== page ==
Law Schools, Media and Journalism, Rankings, Ridiculousness

National Jurist Needs To Delete Their Law School Rankings And Apologize To Us All For Wasting Our Time

Say what you will about the Cooley Law School Rankings, but at least they are internally consistent and objectively applied.

We’ve written before about the ridiculous National Jurist Best Law School Rankings. Many law bloggers have written about this list that looks like it was put together by getting the Sorting Hat drunk on goblets of fire water and forcing it to name law schools until it passed out.

We’ve all tried to reason with the National Jurist, but it turns out that effort was not unlike trying to convince an infant not to poop while you’re eating. We’d have been better off just ignoring it and cleaning it up later.

The publication came out with an “edit” yesterday, and while its revisions did a good job of highlighting how stupid these rankings were in the first place, I’m compelled to write about them just so nobody is fooled into thinking their “updates” have actually fixed anything….

Most of the criticism of the original rankings involves NJ’s use of Rate My Professors as a measure of student satisfaction. Professor Brian Leiter, a law school rankings guru, puts it well:

[T]he coup de grace is that 20% of the overall score is based on Rate My Professors, the notorious on-line rating site used mainly by undergraduates, and hardly at all by law students.

What kind of sample was this? In the case of the University of Chicago Law listings on Rate My Professor, it consisted of 54 responses total for ten faculty over a period of six years — but only 23 responses for actual full-time law school faculty! Indeed, Rate My Professor lists one person, Smigelskis, who has never even taught in the Law School here (he accounts for almost 20% of the responses, and also had the lowest scores). (Actual law faculty, like me, didn’t even appear, because Rate My Professors had me listed in the wrong unit!) I’ve gotten e-mails from colleagues elsewhwere reporting similar anomalies.

In short, 20% of the overall score is fraudulent on its face. And it’s that 20% that explains all the variance. Stanford, Harvard, Virginia, Chicago, Michigan, Yale all get A and A+ scores in all the employment categories (NLJ 200 partners, Super Lawyers, etc.), what differentiates them is the fraudulent Rate My Professors data. This means the National Jurist has one advantage over the Cooley rankings: its absurdity isn’t quite as obvious.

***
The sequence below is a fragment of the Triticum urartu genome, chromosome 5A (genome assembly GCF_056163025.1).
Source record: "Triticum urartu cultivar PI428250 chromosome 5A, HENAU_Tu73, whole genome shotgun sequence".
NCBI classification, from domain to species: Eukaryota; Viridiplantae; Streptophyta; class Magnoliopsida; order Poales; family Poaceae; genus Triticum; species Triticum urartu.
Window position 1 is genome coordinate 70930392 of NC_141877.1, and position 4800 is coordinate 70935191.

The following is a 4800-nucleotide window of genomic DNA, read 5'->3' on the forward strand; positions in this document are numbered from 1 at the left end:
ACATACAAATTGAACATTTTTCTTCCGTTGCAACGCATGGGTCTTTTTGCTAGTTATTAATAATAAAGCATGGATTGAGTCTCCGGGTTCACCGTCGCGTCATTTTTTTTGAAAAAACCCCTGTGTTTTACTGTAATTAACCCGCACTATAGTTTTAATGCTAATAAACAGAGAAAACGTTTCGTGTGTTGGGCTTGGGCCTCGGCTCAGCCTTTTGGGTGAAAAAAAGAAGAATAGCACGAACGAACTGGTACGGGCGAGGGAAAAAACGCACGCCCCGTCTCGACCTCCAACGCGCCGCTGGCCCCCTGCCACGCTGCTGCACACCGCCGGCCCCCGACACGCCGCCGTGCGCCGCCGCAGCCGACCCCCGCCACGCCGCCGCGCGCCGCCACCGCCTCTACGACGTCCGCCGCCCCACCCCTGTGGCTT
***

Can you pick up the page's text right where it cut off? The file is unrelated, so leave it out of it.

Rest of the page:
Using Rate My Professors as a measure of student satisfaction is dumb, but apparently the people at National Jurist thought their problem was simply incorrectly applying the stupid statistic they were using. So yesterday, they revised the rankings so that the Rate My Professors data would be based only on current law faculty (as opposed to non-law faculty or faculty no longer at the school).

Here’s what changed, according to National Jurist:

After the update, 33 percent of RateMyProfessors grades did not change; 16 percent shifted to “no grade” on account that there were fewer than 40 evaluations completed for the school; 33 percent changed by less than a grade; 14 percent changed by more than a grade but less than two grades; and eight schools — or 4 percent — changed by more than two grades.

The changes are significant. University of Chicago Law School jumped from #56 to #5. Boston University College Law School jumped from #48 to #10 (as Dean Vincent Rougeau noted in an email that we’ve reprinted on the next page).

This, of course, completely proves Brian Leiter’s point… that Rate My Professors, an unverified site predominately used by non-lawyers, had a huge effect on the National Jurist rankings. What a joke. Fixing an issue with using ratings for non-law professors is only part of the problem.

Then again, there’s no way to save these rankings. Remember, we’re talking about rankings that try to convince us that “Super Lawyers” is a quasi-legitimate indication of post-law-school success.

I didn’t think it was possible for somebody to be worse than Cooley at ranking law schools, but at least Cooley uses objective factors. The square footage of your law school library is a stupid thing to look at when ranking law schools, but at least it can be applied fairly over many institutions. Super Lawyers cannot. I mean, say what you like about the tenets of National Socialism, but Dude, at least it’s an ethos.

The National Jurist needs to stop the charade. They don’t need another update; they need an apology. Here, I’ll write one for them:

Dear Internet,

I’m sorry to have wasted all of your time. We’ve been told that people love rankings, and so we decided to make some up so that people would notice that we have a publication called the National Jurist.

It turns out that our plan worked, and people have talked more about our lazy and poorly executed efforts than anything else we’ve written about.

But we’ve got to stop this now. While we’ve proven our point, the thought that even one law student would draw value from these rankings forced us to examine our motives. We’re sorry. It was cynical, and again, incredibly lazy for us to do this.

Can’t promise we’ll do better next time, but we are sorry for wasting your time like this. We didn’t mean to hurt anybody.

National Jurist

If they would just post this on their front page for a week, I think we’d call it fair and move on.

Best Law Schools updated, corrected: UChicago jumps into top 5 [National Jurist]
National Jurist in Competition to Displace Thomas Cooley Rankings as Biggest Joke in Legal Academia [Brian Leiter’s Law School Reports]

Earlier: Pure Ridiculousness: National Jurist’s Law School Rankings
National Jurist EIC Defends His Indefensible Rankings
Latest Cooley Law School Rankings Achieve New Heights of Intellectual Dishonesty

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